• In May 2017, Peter Boghossian and James Lindsay published an absurd paper in the open access journal Cogent Social Sciences which argued that the penis is best understood not as a biological organ but rather as a social construct. The paper came to an absurd conclusion that the conceptual penis is a "driver behind much of climate change" [22]. The authors' goal was to expose bias towards extreme ideologies in social science and gender studies.[23] Critics of the sting operation argue that it did not demonstrate the existence of such biases, despite the authors' goals of doing so. Phil Torres of Salon, for example, argued that the sting shows only that academic journals that require authors to pay for papers to be published have a financial inclination "to accept papers regardless of quality." He also noted that none of the editorial board members of Cogent Social Sciences have expertise in gender studies.[24] James E. McWilliams criticized the authors' motives, writing that "Boghossian and Lindsay are white men working in the most male-dominated academic fields (philosophy and math) attempting to humiliate through bullying one of the few academic fields dominated by women. In our current political climate—thriving as it does on shamelessness and humiliation—this scenario, as the motives become increasingly transparent, only calls for kind of scrutiny and understanding that gender studies can provide."[25]
  • The "Grievance Studies" affair (also referred to as the "Sokal Squared" Hoax by the news media): Over 2017-2018 Helen Pluckrose, James A. Lindsay and Peter Boghossian wrote 20 hoax articles; at the time the hoax stopped, four papers had been published, three had been accepted but not yet published, seven were under review, and six had been rejected. The papers all focused on what the authors called "grievance studies" related to race, gender, sexuality and other forms of identity. The hoax was revealed and halted after one of the papers in the feminist geography journal Gender, Place and Culture was criticized on social media, and then on Campus Reform, which led a Wall Street Journal editorial writer to investigate and report on it.[26] The paper, which was in the process of being retracted when the Wall Street Journal story broke, referred to dog parks as "petri dishes for canine rape culture". The report also described a paper published in Affilia which contained a reworded excerpt from Mein Kampf.[27]


See also[edit]


  1. ^ Eldredge, Nate (14 September 2012). "Mathgen paper accepted!". That's Mathematics!. Retrieved 21 May 2017.
  2. ^ "Throw in F-word and become paper tiger". The Telegraph. Retrieved 15 September 2014.
  3. ^ Safi, Michael (2014-11-25). "Journal accepts bogus paper requesting removal from mailing list". The Guardian. ISSN 0261-3077. Retrieved 2017-06-23.
  4. ^ a b c d e Hunt, Elle (22 October 2016). "Nonsense paper written by iOS autocomplete accepted for conference". The Guardian. Retrieved 22 October 2016.
  5. ^ a b c Bartneck, Christoph (20 October 2016). "iOS Just Got A Paper On Nuclear Physics Accepted At A Scientific Conference". University of Canterbury Human Interface Technology (HIT) Lab, New Zealand. Retrieved 22 October 2016.
  6. ^ Safi, Michael (25 November 2014). "Journal accepts bogus paper requesting removal from mailing list". The Guardian. Retrieved 22 October 2016.
  7. ^ Beall, Jeffrey (13 October 2016). "Bogus British Company "Accredits" OMICS Conferences". Scholarly Open Access. Archived from the original on 6 November 2016. Retrieved 22 October 2016.
  8. ^ Beall, Jeffrey; Levine, Richard (25 January 2013). "OMICS Goes from "Predatory Publishing" to "Predatory Meetings"". Scholarly Open Access. Archived from the original on 5 June 2016. Retrieved 22 October 2016.
  9. ^ Bohannon, John (4 October 2013). "Who's Afraid of Peer Review?". Science. 342 (6154): 60–65. Bibcode:2013Sci...342...60B. doi:10.1126/science.342.6154.60. PMID 24092725.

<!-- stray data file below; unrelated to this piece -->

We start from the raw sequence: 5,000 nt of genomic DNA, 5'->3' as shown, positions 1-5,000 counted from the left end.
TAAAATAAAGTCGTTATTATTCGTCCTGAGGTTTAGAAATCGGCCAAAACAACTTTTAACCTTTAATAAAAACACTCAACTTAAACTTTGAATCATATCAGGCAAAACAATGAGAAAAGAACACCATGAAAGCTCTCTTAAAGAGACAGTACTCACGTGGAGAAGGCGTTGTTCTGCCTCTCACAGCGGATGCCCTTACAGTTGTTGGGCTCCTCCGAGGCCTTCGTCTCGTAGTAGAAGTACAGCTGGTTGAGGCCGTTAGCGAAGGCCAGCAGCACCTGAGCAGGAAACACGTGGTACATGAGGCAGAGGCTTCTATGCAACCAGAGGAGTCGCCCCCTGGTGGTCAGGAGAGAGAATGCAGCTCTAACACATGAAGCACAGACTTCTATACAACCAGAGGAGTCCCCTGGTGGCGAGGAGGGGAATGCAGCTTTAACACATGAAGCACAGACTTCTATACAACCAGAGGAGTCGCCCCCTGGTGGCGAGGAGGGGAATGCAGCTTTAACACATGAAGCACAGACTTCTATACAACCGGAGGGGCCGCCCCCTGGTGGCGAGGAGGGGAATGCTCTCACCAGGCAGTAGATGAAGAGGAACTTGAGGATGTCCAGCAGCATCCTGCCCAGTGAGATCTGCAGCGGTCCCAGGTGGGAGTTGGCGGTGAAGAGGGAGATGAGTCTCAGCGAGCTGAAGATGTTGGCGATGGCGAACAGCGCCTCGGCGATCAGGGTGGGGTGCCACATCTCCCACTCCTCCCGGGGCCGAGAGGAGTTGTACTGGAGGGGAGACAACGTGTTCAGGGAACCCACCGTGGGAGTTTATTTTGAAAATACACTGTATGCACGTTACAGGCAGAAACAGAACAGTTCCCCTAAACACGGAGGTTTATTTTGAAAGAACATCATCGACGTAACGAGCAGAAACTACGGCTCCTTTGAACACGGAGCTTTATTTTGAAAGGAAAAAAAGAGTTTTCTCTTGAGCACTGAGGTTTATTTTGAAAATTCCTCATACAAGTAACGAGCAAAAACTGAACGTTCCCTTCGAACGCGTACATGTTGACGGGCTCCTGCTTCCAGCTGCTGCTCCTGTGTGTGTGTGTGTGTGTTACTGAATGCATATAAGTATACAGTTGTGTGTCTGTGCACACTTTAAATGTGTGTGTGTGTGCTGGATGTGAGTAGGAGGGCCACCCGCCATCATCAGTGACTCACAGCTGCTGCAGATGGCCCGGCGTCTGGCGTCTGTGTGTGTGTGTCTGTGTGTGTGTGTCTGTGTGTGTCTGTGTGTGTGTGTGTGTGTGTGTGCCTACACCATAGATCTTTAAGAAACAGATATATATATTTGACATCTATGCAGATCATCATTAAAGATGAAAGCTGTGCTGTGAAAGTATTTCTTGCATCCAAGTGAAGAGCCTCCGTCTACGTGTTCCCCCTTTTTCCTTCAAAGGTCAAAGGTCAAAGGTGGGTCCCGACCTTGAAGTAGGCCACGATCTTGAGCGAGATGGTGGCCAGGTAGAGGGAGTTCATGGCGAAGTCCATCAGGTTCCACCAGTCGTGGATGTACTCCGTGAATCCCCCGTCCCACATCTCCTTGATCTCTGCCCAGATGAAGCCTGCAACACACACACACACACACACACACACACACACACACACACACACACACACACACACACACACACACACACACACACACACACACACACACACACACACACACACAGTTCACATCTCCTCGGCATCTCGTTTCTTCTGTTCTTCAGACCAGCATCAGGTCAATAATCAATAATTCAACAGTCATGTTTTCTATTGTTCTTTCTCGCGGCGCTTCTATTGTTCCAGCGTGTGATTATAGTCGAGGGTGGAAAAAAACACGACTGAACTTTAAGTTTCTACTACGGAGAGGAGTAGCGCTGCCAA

10. ^ Taylor, Mike; Matt Wedell; Darren Naish. "Anti-tutorial: how to design and execute a really bad study". Sauropod Vertebra Picture of the Week. Retrieved 14 October 2013.
  11. ^ Smith, Kevin. "The big picture about peer-review". Scholarly Communications @ Duke. Duke University Libraries. Retrieved 14 October 2013.
  12. ^ "Integrative medicine and the point of credulity". The BMJ. 8 December 2010. Retrieved 15 September 2014.
  13. ^ Witkowski, Tomasz (2011). "Psychological Sokal's Style Hoax". The Scientific Review of Mental Health Practices. 8 (1): 50–60.
  14. ^ Witkowski, Tomasz; Zatonski, Maciej (2015). Psychology Gone Wrong: The Dark Sides of Science and Therapy. BrownWalker Press. pp. 259–76. ISBN 1-62734-528-0.
  15. ^ Randi, James. "Sokal Re-created". JREF. Retrieved 14 January 2015.
  16. ^ Grivan, Ray. "Polish Sokal-style hoax". Poor Pothecary. Retrieved 14 January 2015.
  17. ^ Wanderer in the country of blindfolded (6 November 2007). "Polish 'Sokal hoax'". Random journeys through Science.
  18. ^ Transgressing the Boundaries: Towards a Transformative Hermeneutics of Quantum Gravity
  19. ^ Sokal, Alan D. (28 November 1994). "Transgressing the Boundaries: Towards a Transformative Hermeneutics of Quantum Gravity". Social Text #46/47 (spring/summer 1996). Duke University Press. pp. 217–252. Retrieved 3 April 2007.
  20. ^ Bruce Robbins; Andrew Ross (July 1996). "Mystery science theater". Lingua Franca.. Reply by Alan Sokal.
  21. ^ Sokal, Alan D. (5 June 1996). "A Physicist Experiments with Cultural Studies". Lingua Franca. Retrieved 2016-10-28.
  22. ^ Lindsay, Jamie; Boyle, Peter. "The conceptual penis as a social construct" (PDF). Open Access Journal: 6 – via
  23. ^ Boghossian, Peter; Lindsay, James. "The conceptual penis as a social construct: a Sokal-style hoax on gender studies". Skeptic. Retrieved 20 May 2017.
  24. ^ Torres, Phil (2017-05-22). "Why the "Conceptual Penis" hoax was a bust: It only reveals the lack of skepticism among skep..." Salon. Retrieved 2018-01-23.
  25. ^ McWilliams, James (2017-05-31). "The Hoax That Backfired: How an Attempt to Discredit Gender Studies Will Only Strengthen It". Pacific Standard. Retrieved 2018-01-23.
  26. ^ Schuessler, Jennifer (October 4, 2018). "Hoaxers Slip Breastaurants and Dog-Park Sex Into Journals". The New York Times.
  27. ^ Jillian Kay Melchior (2018-10-02). "Fake news comes to academia". The Wall Street Journal. Retrieved 2018-10-05.
  28. ^ Ed Brayton (28 September 2012). "Philosopher Pulls a Sokal on Theology Conferences". Dispatches from the Culture Wars. Retrieved 3 October 2014.
  29. ^ "Atheist philosopher pulls Sokal-style hoax on theology conference". New Humanist Blog. Rationalist Association. 25 September 2012. Archived from the original on 2012-09-28. Retrieved 15 September 2014.